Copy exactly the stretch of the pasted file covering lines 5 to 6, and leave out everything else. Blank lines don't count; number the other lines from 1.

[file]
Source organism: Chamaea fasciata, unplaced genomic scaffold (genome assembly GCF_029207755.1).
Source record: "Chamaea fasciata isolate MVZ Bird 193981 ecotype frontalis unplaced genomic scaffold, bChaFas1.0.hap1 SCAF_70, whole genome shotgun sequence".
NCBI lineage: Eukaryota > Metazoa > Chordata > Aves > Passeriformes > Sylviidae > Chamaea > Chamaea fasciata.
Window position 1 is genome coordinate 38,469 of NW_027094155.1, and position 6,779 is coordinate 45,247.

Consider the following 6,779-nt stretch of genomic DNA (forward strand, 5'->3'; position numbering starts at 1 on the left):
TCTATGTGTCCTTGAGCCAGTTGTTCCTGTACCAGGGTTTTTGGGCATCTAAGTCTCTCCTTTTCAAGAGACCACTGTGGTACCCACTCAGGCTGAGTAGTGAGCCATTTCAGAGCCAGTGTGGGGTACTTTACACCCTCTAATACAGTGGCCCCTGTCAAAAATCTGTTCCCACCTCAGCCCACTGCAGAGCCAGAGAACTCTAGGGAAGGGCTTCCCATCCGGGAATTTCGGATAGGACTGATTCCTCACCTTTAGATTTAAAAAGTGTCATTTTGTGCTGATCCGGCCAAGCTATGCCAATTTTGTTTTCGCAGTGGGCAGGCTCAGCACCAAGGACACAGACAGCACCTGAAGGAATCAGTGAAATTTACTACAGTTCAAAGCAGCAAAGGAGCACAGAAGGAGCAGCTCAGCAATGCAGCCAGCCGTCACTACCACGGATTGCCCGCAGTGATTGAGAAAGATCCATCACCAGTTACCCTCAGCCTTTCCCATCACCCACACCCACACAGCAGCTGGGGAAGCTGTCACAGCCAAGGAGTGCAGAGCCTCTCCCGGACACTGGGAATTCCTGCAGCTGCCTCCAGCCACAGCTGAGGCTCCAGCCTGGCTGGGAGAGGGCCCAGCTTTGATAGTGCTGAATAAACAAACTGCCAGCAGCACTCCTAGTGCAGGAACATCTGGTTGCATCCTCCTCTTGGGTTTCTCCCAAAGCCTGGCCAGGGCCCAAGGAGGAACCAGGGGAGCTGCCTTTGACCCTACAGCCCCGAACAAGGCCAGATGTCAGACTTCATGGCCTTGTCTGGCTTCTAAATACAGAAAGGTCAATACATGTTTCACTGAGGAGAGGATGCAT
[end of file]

Consider the following 6,779-nt stretch of genomic DNA (forward strand, 5'->3'; position numbering starts at 1 on the left):
TCTATGTGTCCTTGAGCCAGTTGTTCCTGTACCAGGGTTTTTGGGCATCTAAGTCTCTCCTTTTCAAGAGACCACTGTGGTACCCACTCAGGCTGAGTAGTGAGCCATTTCAGAGCCAGTGTGGGGTACTTTACACCCTCTAATACAGTGGCCCCTGTCAAAAATCTGTTCCCACCTCAGCCCACTGCAGAGCCAGAGAACTCTAGGGAAGGGCTTCCCATCCGGGAATTTCGGATAGGACTGATTCCTCACCTTTAGATTTAAAAAGTGTCATTTTGTGCTGATCCGGCCAAGCTATGCCAATTTTGTTTTCGCAGTGGGCAGGCTCAGCACCAAGGACACAGACAGCACCTGAAGGAATCAGTGAAATTTACTACAGTTCAAAGCAGCAAAGGAGCACAGAAGGAGCAGCTCAGCAATGCAGCCAGCCGTCACTACCACGGATTGCCCGCAGTGATTGAGAAAGATCCATCACCAGTTACCCTCAGCCTTTCCCATCACCCACACCCACACAGCAGCTGGGGAAGCTGTCACAGCCAAGGAGTGCAGAGCCTCTCCCGGACACTGGGAATTCCTGCAGCTGCCTCCAGCCACAGCTGAGGCTCCAGCCTGGCTGGGAGAGGGCCCAGCTTTGATAGTGCTGAATAAACAAACTGCCAGCAGCACTCCTAGTGCAGGAACATCTGGTTGCATCCTCCTCTTGGGTTTCTCCCAAAGCCTGGCCAGGGCCCAAGGAGGAACCAGGGGAGCTGCCTTTGACCCTACAGCCCCGAACAAGGCCAGATGTCAGACTTCATGGCCTTGTCTGGCTTCTAAATACAGAAAGGTCAATACATGTTTCACTGAGGAGAGGATGCAT